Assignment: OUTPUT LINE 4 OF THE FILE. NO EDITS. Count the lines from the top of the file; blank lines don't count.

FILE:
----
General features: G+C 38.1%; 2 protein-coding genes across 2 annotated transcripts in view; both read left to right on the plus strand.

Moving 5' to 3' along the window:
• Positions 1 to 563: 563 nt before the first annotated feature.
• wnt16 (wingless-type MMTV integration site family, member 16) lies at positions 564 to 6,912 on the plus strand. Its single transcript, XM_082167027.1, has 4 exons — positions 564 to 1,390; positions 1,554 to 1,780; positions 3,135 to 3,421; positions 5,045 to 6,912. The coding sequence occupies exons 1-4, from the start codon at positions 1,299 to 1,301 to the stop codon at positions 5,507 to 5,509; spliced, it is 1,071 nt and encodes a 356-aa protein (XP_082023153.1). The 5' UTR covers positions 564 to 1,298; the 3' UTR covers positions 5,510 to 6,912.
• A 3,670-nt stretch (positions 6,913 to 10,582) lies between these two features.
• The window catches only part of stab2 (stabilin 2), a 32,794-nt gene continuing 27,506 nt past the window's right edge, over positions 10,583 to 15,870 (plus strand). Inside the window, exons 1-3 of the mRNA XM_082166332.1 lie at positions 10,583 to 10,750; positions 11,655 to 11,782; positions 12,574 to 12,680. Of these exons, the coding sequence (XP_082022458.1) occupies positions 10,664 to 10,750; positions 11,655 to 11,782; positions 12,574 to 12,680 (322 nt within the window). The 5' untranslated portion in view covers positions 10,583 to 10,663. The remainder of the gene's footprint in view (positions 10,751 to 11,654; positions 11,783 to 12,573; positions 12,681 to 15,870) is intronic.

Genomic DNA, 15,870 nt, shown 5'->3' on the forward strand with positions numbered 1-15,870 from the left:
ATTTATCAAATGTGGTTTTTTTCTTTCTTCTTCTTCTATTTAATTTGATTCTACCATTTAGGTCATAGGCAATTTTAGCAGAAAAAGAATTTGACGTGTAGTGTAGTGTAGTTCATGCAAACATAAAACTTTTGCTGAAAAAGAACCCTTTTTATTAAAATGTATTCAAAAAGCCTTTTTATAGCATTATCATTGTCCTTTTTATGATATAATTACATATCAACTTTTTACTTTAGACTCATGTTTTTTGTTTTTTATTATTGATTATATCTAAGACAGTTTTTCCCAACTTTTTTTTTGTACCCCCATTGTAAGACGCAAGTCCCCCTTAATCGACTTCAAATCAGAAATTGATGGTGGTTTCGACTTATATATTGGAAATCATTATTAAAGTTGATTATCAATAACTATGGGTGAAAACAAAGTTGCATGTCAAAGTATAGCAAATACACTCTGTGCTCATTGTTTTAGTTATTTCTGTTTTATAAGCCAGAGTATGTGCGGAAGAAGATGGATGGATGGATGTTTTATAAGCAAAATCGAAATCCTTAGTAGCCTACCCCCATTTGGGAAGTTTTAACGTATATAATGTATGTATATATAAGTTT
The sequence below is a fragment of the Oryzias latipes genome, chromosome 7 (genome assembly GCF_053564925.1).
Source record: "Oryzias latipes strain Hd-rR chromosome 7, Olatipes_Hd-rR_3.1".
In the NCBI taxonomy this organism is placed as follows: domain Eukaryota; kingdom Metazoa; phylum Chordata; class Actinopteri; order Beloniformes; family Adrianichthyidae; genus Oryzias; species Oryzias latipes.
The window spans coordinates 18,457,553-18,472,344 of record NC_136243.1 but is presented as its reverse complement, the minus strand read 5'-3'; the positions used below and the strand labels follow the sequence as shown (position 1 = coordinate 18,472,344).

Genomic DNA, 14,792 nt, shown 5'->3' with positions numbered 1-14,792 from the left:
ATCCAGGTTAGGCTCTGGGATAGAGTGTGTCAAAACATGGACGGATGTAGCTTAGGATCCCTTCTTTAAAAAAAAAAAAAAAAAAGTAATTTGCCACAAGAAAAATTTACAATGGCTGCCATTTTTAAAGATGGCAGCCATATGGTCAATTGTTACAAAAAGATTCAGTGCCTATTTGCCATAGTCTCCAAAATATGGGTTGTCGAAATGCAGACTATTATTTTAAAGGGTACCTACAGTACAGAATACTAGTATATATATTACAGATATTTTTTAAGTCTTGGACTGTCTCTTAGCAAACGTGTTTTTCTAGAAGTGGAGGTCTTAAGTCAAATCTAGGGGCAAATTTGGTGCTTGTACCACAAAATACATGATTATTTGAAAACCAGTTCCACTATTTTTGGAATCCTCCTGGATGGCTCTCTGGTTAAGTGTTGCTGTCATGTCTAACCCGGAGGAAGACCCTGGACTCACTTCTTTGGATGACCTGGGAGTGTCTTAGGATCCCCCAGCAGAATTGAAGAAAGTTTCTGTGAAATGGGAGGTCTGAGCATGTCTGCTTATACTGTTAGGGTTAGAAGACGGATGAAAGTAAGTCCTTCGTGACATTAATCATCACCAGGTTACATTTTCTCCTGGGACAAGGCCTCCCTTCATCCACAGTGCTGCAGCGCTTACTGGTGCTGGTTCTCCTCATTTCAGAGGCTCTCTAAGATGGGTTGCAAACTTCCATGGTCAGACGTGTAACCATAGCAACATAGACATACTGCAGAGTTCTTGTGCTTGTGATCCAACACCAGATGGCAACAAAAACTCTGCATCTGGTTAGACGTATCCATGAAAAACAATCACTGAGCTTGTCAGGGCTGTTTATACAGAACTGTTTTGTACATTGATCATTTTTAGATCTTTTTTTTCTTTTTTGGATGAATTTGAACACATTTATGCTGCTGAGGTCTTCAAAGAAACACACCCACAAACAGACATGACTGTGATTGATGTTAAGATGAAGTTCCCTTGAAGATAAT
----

• wnt16 (wingless-type MMTV integration site family, member 16) lies at positions 564 to 6,912 on the plus strand. Its single transcript, XM_082167027.1, has 4 exons — positions 564 to 1,390; positions 1,554 to 1,780; positions 3,135 to 3,421; positions 5,045 to 6,912. The coding sequence occupies exons 1-4, from the start codon at positions 1,299 to 1,301 to the stop codon at positions 5,507 to 5,509; spliced, it is 1,071 nt and encodes a 356-aa protein (XP_082023153.1). The 5' UTR covers positions 564 to 1,298; the 3' UTR covers positions 5,510 to 6,912.